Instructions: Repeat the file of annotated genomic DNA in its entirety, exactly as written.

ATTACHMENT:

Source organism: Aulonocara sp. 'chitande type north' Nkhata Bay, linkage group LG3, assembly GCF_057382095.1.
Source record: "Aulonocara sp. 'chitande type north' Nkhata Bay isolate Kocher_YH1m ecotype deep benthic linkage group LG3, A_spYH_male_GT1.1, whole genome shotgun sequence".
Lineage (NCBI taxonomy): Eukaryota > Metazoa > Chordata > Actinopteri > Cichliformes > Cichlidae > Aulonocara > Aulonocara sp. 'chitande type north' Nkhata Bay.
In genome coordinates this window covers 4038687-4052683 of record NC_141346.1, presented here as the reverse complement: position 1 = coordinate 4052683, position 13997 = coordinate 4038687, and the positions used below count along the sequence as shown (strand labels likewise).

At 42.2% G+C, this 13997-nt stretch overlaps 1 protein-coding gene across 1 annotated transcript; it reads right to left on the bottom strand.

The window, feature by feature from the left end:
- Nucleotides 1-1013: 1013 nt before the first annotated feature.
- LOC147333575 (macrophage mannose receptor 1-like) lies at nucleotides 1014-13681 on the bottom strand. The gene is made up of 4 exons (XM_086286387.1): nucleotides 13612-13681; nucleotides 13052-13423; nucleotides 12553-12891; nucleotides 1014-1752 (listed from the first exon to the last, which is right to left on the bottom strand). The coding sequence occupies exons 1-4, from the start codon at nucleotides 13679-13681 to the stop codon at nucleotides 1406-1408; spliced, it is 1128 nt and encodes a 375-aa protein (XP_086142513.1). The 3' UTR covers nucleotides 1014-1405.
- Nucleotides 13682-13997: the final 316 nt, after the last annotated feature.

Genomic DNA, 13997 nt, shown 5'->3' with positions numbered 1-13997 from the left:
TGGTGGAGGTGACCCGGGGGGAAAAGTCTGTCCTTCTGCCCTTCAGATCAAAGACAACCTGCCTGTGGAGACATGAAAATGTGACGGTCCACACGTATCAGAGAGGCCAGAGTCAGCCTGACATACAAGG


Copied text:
Source organism: Aulonocara sp. 'chitande type north' Nkhata Bay, linkage group LG3, assembly GCF_057382095.1.
Source record: "Aulonocara sp. 'chitande type north' Nkhata Bay isolate Kocher_YH1m ecotype deep benthic linkage group LG3, A_spYH_male_GT1.1, whole genome shotgun sequence".
Lineage (NCBI taxonomy): Eukaryota > Metazoa > Chordata > Actinopteri > Cichliformes > Cichlidae > Aulonocara > Aulonocara sp. 'chitande type north' Nkhata Bay.
In genome coordinates this window covers 4038687-4052683 of record NC_141346.1, presented here as the reverse complement: position 1 = coordinate 4052683, position 13997 = coordinate 4038687, and the positions used below count along the sequence as shown (strand labels likewise).

At 42.2% G+C, this 13997-nt stretch overlaps 1 protein-coding gene across 1 annotated transcript; it reads right to left on the bottom strand.

The window, feature by feature from the left end:
- Nucleotides 1-1013: 1013 nt before the first annotated feature.
- LOC147333575 (macrophage mannose receptor 1-like) lies at nucleotides 1014-13681 on the bottom strand. The gene is made up of 4 exons (XM_086286387.1): nucleotides 13612-13681; nucleotides 13052-13423; nucleotides 12553-12891; nucleotides 1014-1752 (listed from the first exon to the last, which is right to left on the bottom strand). The coding sequence occupies exons 1-4, from the start codon at nucleotides 13679-13681 to the stop codon at nucleotides 1406-1408; spliced, it is 1128 nt and encodes a 375-aa protein (XP_086142513.1). The 3' UTR covers nucleotides 1014-1405.
- Nucleotides 13682-13997: the final 316 nt, after the last annotated feature.

Genomic DNA, 13997 nt, shown 5'->3' with positions numbered 1-13997 from the left:
TGGTGGAGGTGACCCGGGGGGAAAAGTCTGTCCTTCTGCCCTTCAGATCAAAGACAACCTGCCTGTGGAGACATGAAAATGTGACGGTCCACACGTATCAGAGAGGCCAGAGTCAGCCTGACATACAAGG